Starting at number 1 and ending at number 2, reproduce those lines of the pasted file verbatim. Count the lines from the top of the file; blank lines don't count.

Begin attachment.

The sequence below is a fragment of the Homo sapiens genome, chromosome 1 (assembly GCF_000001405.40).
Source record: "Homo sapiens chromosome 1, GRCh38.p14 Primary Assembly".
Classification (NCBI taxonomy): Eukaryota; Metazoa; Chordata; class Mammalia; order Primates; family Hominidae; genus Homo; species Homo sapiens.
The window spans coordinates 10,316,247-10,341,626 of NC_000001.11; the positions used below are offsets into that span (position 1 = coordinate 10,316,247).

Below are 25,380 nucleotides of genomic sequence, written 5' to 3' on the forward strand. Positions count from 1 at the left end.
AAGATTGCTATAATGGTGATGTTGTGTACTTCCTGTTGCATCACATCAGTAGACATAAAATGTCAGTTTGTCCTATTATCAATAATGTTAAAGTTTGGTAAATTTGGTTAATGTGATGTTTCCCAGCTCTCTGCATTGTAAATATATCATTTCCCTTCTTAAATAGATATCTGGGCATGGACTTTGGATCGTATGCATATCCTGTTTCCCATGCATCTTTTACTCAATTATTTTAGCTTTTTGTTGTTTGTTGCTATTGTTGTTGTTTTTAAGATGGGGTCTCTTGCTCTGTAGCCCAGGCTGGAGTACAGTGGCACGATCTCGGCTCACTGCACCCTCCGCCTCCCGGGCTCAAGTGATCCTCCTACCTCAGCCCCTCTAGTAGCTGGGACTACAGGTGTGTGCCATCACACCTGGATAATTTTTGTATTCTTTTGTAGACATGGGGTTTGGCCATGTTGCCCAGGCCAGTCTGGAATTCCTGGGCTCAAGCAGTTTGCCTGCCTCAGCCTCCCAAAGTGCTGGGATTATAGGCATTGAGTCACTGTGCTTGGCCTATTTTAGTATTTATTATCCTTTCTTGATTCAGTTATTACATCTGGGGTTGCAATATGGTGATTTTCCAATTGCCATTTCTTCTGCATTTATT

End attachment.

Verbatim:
The sequence below is a fragment of the Homo sapiens genome, chromosome 1 (assembly GCF_000001405.40).
Source record: "Homo sapiens chromosome 1, GRCh38.p14 Primary Assembly".